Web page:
As you digest the stunning events in Washington DC on January 6, consider this. There are now more US troops in this nation’s capital than in Iraq and Afghanistan. There are massive iron and concrete barriers blocking approaches to the platform where the transfer of power will take place this week—they look like the protections around the American Embassy in Baghdad.
Because I served as a US Foreign Service Officer for many years, my thoughts immediately go to this nation’s allies, and enemies, abroad. How are they seeing all this? What are they thinking?
For me, seeing this country as other nations see us started even earlier than my time in the Foreign Service.
In 1964, just after graduating from college, I hitchhiked around the world. From Ankara to Angkor Wat, I never had to wait long for a ride because I had pinned an American flag to my shirt and that flag stopped cars. It also got me invited into people’s homes, including the dirt-floored hut of a Chagga tribesman who lived on the slopes of Mount Kilimanjaro in Kenya. I remember a dinner of tomato stew, but what I remember most was a large portrait of John Kennedy hanging on the wall of that hut, next to a small altar.
It was a wonderful time for an American to be abroad, enjoying our country’s reputation as the birthplace of democracy, an exemplar of free and fair elections and a beacon of hope for the world.
When the world watches Joe Biden’s inauguration on Wednesday, it will be watching a stunning and tragic truth: A small army will protect the elected leaders of this nation, their families and their guests, and the Capitol building and White House—not from a foreign invader—but from a violent fringe of our fellow citizens.
The United States of America, the citadel of democracy, cannot ensure the peaceful transfer of power without calling in the National Guard.
People all over the world will see that.
The first pictures the world saw of the attack on the Capitol focused on ludicrous clowns in body paint and headdresses. But it’s now clear to all that at least some of the attackers were armed and ready to do serious harm to members of Congress and the Vice President.
There are reports of Capitol insiders assisting and guiding rioters, rioters with military training and hitlists of legislators deemed traitors by the President of the United States.
That kind of concerted effort is familiar to the people of other nations.
When I was working in US missions abroad, I watched it happen so often there was almost a script for it: tinpot dictator uses state power to stay in office despite the will of the people, foments mob violence against his opponents, ignores corruption of his allies, uses propaganda to obscure truth—all with a relentless focus on power and little to no regard for the public good.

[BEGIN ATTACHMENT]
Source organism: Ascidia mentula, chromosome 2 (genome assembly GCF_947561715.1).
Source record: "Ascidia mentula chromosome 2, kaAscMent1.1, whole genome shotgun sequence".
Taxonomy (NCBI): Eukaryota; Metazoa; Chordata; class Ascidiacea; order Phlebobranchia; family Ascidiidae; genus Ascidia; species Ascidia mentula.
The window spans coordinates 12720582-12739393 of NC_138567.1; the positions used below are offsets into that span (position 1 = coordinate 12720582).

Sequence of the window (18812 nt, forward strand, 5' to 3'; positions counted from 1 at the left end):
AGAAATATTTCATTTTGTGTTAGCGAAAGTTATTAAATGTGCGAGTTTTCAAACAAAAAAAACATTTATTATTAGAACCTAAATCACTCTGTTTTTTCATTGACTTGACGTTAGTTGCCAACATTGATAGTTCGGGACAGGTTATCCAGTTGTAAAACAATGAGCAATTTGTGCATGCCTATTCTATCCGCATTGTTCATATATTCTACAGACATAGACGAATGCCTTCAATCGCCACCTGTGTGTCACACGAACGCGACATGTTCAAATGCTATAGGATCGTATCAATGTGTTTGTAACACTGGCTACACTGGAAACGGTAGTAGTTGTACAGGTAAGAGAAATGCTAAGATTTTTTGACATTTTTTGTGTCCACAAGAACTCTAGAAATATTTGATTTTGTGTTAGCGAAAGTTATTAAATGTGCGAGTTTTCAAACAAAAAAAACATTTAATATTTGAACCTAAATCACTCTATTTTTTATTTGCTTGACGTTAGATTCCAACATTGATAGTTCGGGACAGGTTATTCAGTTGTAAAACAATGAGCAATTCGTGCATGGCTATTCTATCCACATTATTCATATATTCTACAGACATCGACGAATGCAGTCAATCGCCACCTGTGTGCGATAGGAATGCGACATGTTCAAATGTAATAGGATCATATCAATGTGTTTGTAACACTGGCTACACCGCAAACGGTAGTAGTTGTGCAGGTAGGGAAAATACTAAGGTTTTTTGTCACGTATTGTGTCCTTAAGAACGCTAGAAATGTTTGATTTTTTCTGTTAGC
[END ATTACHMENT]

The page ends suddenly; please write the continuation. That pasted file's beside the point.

None of this, I thought, could happen in my country.
In my country there’s respect for a wondrous Constitution and a long history of elections which, by any global standard, were free and fair.
And if Malawi or Ukraine or Venezuela lacked the commitment to follow our lead, well, we could preach to them about a better way. Our way—universal suffrage, free and fair elections, peaceful transfers of power.
And now this—an American President loses his bid for reelection, flagrantly bullies election overseers and judges, demanding they overturn the results—then incites a mob of his followers to attack the nation’s legislators.
So much for the “exceptionalism” of this democracy.
Russia, China and other autocratic nations are already using our crisis to promote their closed, totalitarian societies as good models of order and efficiency—and to beat back brave citizens calling for democracy and human rights in their countries. “Just look what happens when the government isn’t tough on dissent” says the Kremlin—"rioters attack the seat of government!”
I see it every day as Director of Giraffe Heroes International, a global movement helping people the world over to stick their necks out and work on tough public problems like corruption, poor leadership, and violence. The people I work with risk their safety, and sometimes their lives, to fight for peace and justice, and have long looked to the United States as an example of how it’s done.
Our Directors in places like Zimbabwe have told me in the last week that what happened in Washington DC makes their own jobs as fighters for justice much more difficult. They can no longer point to United States as a model of a strong and stable democracy.
The corrupt and violent leaders they oppose can now make the case that what happened in America is simply the way the world is. If America can’t do it, how can anyone expect any government to work peacefully and democratically.
On the eve of Uganda's elections, President Yoweri Museveni told CNN's Christiane Amanpour that he had every right to a sixth term—and that protesters supporting his rival were equivalent to the anti-democratic rioters in Washington he’d seen on CNN the week before.
Why does it matter? Why should we care what the world thinks?
Well, it doesn’t take a genius to see that the nations of the world, despite Donald Trump’s base-pleasing “America First” slogans, are irretrievably interconnected. The most serious problems that beset every country on the planet can only be solved by working together.
With the pandemic raging and climate catastrophes mounting, we need to be an active part of our world, helping in every possible way to stop the race to disasters that affect us all.
That means we need to be trusted and respected by other nations.
Even our allies have been having a hard time doing that, in the Era of Trump.
The rips that Donald Trump and his enablers have torn in the global social and political fabric are enormous. It will take years to mend them. On January 20 we can begin.